LD Howard Hudson commends their linear power, colour and intensity
Six years after working at Leicester’s Curve Theatre for the premiere of the new musical The Secret Diary of Adrian Mole, lighting designer Howard Hudson has returned to the venue to light the new production of A Chorus Line. Both shows have made heavy use of GLP’s award-winning LED moving heads.
The LD notes that the iconic musical changed Broadway in the 1970s but that it was time “to look at the piece through slightly more contemporary eyes.” He explains: “Grace Smart’s design is beautifully simple. It embraces the large, cavernous Curve stage and allows us to fully utilise their extraordinary technical capabilities and automated flying system. Everything overhead is electric, and we rig along the side cages of the stage, the fly floor gantries, above the grid and even into the dock at the back. The overhead bars spend the show coming in and out to break up the space for particular moments, and the lights are very much on show.”
To exemplify this, he has deployed 18 of GLP’s impression FR10 Bars, each of which contains 10 sources of 60 W RGBW LEDs. He has positioned 10 above the chorus line itself to form a vertical ‘sheet’ of light from a steep angle just above the heads of the company. “Zoomed down, even at 9 m trim, the intensity of light and colour they give is fantastic. But when brought in at 2.5 m they really do pop. We also use the cell control to do swipes back and forth across the line at times, and use their tilts individually for more uptempo moments,” says Hudson.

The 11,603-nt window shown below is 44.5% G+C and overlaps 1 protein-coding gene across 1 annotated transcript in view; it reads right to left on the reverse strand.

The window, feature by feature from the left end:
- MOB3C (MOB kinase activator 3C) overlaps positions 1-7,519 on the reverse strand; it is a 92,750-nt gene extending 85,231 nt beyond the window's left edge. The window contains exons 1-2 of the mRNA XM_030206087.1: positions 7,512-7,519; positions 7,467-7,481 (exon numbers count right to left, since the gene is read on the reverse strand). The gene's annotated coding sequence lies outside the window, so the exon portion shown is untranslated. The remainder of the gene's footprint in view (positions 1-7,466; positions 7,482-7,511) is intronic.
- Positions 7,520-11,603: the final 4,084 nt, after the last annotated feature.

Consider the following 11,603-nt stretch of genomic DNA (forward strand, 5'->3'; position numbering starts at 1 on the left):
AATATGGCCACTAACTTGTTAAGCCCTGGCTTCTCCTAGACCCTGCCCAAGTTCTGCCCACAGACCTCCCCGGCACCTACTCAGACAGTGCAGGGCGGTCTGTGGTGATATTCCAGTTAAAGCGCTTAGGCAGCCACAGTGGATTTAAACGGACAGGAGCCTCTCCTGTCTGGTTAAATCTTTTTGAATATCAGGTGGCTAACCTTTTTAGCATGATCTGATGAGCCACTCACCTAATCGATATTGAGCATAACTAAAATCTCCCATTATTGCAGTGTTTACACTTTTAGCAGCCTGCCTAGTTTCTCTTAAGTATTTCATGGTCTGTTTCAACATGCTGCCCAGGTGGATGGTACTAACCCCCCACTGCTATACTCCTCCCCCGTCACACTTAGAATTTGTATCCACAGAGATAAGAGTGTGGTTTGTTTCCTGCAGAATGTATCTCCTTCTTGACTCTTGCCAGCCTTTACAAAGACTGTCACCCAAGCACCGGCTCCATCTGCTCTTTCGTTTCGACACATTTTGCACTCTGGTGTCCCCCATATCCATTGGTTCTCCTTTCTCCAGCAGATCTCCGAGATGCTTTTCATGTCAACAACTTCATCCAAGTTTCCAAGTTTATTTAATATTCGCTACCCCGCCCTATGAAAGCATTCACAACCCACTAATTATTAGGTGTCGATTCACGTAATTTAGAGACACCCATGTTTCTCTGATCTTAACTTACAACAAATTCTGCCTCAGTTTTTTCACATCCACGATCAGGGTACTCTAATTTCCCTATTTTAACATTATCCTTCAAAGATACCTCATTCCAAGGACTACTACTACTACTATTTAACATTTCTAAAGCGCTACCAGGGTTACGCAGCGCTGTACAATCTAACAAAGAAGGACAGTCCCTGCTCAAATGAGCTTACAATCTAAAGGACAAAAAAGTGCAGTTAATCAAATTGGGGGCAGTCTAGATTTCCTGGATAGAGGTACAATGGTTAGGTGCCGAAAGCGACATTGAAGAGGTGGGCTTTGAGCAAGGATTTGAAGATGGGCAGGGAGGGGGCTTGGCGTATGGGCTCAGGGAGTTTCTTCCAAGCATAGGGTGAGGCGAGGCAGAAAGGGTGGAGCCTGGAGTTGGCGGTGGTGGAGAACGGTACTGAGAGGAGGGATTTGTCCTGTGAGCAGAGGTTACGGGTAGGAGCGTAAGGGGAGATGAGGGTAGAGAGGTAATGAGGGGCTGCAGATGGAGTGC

The remaining eight FR10 Bars form a curtain of light upstage on a shortened truss, which moves constantly through the show, and can drop all the way to the floor. This creates a wall of backlight “gridded as high as possible, since they will fly at nearly 20 m, really enhancing the scale of the space,” he continues.
Hudson had first seen a prototype of the impression FR10 Bar at Prolight + Sound in Frankfurt a couple of years back and was immediately impressed with the large lens, punch and colour. “I remember thinking at the time what a great fixture that could be,” he says. “The X4 Bars, which we had all come to love, had offered designers a new look unlike any other fixture. And the possibility to have that, but with a thicker source and even more punch, was always going to be a winner. The ability to individually zoom each cell also offers a completely new way of thinking about a light curtain.”
A Chorus Line provided the perfect opportunity to test them. “I always knew this show would require a linear feel,” explains Hudson. “The FR10s had just been released, and I discovered they were available.”
Hudson couldn’t be more effusive about his decision to use the impression FR10, and sees it becoming a staple in future theatre productions. “It’s such a joy to have units which can join so closely, to really make that line of light,” he concludes. “I certainly wouldn’t hesitate to spec them again on my next show, where appropriate.”
The inventory was supplied by Christie Lites. The head of lighting at the theatre is Jonny Laidlow and the programmer was David Hately.